Cyber incident may cost Empire supermarket chain $25 million

Canadian supermarket chain Empire Co. may have to take a charge of C$25 million to its finances for costs not covered by cyber insurance from the cyber attack it suffered last month.

The Nova Scotia company, which owns the Sobeys, IGA, FreshCo, Farm Boy and other brands, made the statement Thursday in a news release accompanying its latest quarterly financial results. It had net earnings of over C$189 million in the quarter on sales of C$7.6 billion.

Empire continues to be mum about what kind of “cyber incident” it suffered, although several media outlets, including Bleeping Computer, say it was ransomware.

Over a month later, the company is still systematically bringing information and administrative systems back online in a controlled, phased approach, the statement says.

“Empire has been able to operate its retail network with little disruption and no disruption to the supply chain,” it adds. “This cybersecurity event and the precautionary response caused some temporary problems. For example, pharmacy services were shut down for four days while some in-store services, such as self-checkouts, gift cards and redemption of Scene+ points were impacted for approximately one week. Other than this, customers would have noticed very few changes to their normal shopping experience.”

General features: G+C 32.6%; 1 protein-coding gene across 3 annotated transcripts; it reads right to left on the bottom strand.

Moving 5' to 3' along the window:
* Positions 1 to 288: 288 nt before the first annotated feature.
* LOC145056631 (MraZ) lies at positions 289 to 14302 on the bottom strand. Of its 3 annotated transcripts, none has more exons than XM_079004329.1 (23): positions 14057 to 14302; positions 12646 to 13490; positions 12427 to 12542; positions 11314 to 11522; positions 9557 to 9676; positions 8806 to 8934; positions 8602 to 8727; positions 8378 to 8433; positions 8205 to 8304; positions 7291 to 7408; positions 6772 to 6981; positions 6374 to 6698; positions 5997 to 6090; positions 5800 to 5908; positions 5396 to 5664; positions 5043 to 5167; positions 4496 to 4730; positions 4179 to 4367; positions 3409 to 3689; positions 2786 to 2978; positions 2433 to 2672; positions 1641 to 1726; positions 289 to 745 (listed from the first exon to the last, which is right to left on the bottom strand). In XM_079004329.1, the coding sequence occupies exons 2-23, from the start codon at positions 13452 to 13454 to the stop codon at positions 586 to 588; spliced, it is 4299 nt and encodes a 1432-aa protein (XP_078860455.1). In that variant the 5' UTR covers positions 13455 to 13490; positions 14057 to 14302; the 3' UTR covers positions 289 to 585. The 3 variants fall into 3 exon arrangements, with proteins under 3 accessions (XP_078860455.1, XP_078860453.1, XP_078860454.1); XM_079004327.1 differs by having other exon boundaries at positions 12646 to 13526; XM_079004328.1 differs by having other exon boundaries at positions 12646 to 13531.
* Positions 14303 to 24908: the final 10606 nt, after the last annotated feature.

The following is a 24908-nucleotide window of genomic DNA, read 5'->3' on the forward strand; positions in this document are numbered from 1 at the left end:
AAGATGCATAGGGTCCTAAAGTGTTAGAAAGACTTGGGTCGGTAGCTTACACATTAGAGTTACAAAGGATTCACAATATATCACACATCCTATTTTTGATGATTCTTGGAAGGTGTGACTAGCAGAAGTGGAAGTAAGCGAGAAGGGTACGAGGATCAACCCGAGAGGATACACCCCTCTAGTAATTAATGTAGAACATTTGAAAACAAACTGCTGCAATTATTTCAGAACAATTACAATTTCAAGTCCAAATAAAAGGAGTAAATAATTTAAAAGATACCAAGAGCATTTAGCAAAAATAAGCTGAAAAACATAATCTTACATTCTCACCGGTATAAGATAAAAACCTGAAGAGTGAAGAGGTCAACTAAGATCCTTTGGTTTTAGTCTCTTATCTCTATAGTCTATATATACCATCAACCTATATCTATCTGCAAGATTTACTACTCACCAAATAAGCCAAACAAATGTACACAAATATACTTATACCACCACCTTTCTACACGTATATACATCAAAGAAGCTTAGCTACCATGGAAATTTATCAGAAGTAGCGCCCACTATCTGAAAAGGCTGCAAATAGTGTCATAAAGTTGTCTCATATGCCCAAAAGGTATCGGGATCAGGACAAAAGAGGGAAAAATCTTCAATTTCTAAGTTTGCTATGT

Upon discovery of the incident on Nov. 4, Empire activated its incident response and business continuity plans, the statement said, including the retention of outside experts. It isolated the source of the attack and implemented measures to prevent its further spread.

That included shutting certain IT systems “out of an abundance of caution.” During restoration efforts, the company established certain workaround processes to ensure continuity of supply, costing and retail pricing.

“The company takes the protection of personal information as critically important,” the statement also says. “The company continues to investigate this matter and, if a conclusion is reached that applicable data has been removed from the Company’s systems, the company will take all required steps with privacy regulators and impacted individuals.”

“This cybersecurity event has reinforced the importance of the investments already made in the cybersecurity area, as well as upcoming investments in the IT systems and people,” it adds. “Continuous enhancement of the company’s IT infrastructure will strengthen its defense against future such incidents.”

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Jim Love, Chief Content Officer, IT World Canada

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Howard Solomon
Howard Solomon
Currently a freelance writer, I'm the former editor of ITWorldCanada.com and Computing Canada. An IT journalist since 1997, I've written for several of ITWC's sister publications including ITBusiness.ca and Computer Dealer News. Before that I was a staff reporter at the Calgary Herald and the Brampton (Ont.) Daily Times. I can be reached at hsolomon [@] soloreporter.com

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